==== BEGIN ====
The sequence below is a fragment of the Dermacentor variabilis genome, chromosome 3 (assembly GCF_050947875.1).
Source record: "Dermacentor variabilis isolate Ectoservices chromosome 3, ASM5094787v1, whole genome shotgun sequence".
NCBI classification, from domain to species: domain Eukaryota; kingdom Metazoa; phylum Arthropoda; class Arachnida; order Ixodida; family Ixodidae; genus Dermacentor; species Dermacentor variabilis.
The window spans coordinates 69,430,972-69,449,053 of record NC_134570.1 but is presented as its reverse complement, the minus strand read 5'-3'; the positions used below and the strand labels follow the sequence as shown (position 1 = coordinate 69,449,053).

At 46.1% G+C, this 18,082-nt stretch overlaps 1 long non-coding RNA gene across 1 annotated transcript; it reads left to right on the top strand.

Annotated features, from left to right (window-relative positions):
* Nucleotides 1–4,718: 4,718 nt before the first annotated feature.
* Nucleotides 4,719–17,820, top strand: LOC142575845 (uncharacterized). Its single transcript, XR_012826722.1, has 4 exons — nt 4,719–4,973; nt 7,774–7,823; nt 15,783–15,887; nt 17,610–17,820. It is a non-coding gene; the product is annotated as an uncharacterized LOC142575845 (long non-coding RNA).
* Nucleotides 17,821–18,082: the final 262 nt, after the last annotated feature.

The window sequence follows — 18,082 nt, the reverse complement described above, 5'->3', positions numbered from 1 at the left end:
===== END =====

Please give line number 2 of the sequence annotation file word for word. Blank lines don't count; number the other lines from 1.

Source record: "Dermacentor variabilis isolate Ectoservices chromosome 3, ASM5094787v1, whole genome shotgun sequence".